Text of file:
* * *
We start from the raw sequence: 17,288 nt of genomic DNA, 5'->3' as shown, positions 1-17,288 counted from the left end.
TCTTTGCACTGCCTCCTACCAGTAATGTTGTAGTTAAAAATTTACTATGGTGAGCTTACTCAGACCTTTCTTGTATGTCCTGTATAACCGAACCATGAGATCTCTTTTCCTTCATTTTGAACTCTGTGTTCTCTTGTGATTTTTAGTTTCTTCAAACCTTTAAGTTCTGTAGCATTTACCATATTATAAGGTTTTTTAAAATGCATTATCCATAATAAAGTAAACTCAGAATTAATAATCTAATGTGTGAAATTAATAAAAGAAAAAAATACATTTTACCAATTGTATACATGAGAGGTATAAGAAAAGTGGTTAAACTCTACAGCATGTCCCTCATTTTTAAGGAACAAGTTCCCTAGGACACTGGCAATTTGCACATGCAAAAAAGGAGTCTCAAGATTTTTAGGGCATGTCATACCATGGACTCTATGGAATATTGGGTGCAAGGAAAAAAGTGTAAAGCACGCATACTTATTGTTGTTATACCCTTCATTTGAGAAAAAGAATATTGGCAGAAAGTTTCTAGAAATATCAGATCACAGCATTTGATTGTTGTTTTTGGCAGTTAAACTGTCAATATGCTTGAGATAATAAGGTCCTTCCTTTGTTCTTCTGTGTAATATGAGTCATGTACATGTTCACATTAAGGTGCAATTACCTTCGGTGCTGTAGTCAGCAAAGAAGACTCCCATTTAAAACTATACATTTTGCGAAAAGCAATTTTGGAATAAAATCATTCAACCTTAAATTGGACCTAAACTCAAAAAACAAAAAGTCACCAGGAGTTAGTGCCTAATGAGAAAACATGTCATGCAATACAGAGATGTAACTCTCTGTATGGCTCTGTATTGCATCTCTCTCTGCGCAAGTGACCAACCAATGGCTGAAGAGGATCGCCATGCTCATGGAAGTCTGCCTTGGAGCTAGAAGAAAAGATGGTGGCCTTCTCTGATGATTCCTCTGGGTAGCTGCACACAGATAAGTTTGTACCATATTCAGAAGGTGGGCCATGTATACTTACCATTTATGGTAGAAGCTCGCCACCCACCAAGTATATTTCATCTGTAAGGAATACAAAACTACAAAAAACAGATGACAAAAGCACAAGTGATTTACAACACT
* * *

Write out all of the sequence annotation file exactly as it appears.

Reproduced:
We start from the raw sequence: 17,288 nt of genomic DNA, 5'->3' as shown, positions 1-17,288 counted from the left end.
TCTTTGCACTGCCTCCTACCAGTAATGTTGTAGTTAAAAATTTACTATGGTGAGCTTACTCAGACCTTTCTTGTATGTCCTGTATAACCGAACCATGAGATCTCTTTTCCTTCATTTTGAACTCTGTGTTCTCTTGTGATTTTTAGTTTCTTCAAACCTTTAAGTTCTGTAGCATTTACCATATTATAAGGTTTTTTAAAATGCATTATCCATAATAAAGTAAACTCAGAATTAATAATCTAATGTGTGAAATTAATAAAAGAAAAAAATACATTTTACCAATTGTATACATGAGAGGTATAAGAAAAGTGGTTAAACTCTACAGCATGTCCCTCATTTTTAAGGAACAAGTTCCCTAGGACACTGGCAATTTGCACATGCAAAAAAGGAGTCTCAAGATTTTTAGGGCATGTCATACCATGGACTCTATGGAATATTGGGTGCAAGGAAAAAAGTGTAAAGCACGCATACTTATTGTTGTTATACCCTTCATTTGAGAAAAAGAATATTGGCAGAAAGTTTCTAGAAATATCAGATCACAGCATTTGATTGTTGTTTTTGGCAGTTAAACTGTCAATATGCTTGAGATAATAAGGTCCTTCCTTTGTTCTTCTGTGTAATATGAGTCATGTACATGTTCACATTAAGGTGCAATTACCTTCGGTGCTGTAGTCAGCAAAGAAGACTCCCATTTAAAACTATACATTTTGCGAAAAGCAATTTTGGAATAAAATCATTCAACCTTAAATTGGACCTAAACTCAAAAAACAAAAAGTCACCAGGAGTTAGTGCCTAATGAGAAAACATGTCATGCAATACAGAGATGTAACTCTCTGTATGGCTCTGTATTGCATCTCTCTCTGCGCAAGTGACCAACCAATGGCTGAAGAGGATCGCCATGCTCATGGAAGTCTGCCTTGGAGCTAGAAGAAAAGATGGTGGCCTTCTCTGATGATTCCTCTGGGTAGCTGCACACAGATAAGTTTGTACCATATTCAGAAGGTGGGCCATGTATACTTACCATTTATGGTAGAAGCTCGCCACCCACCAAGTATATTTCATCTGTAAGGAATACAAAACTACAAAAAACAGATGACAAAAGCACAAGTGATTTACAACACT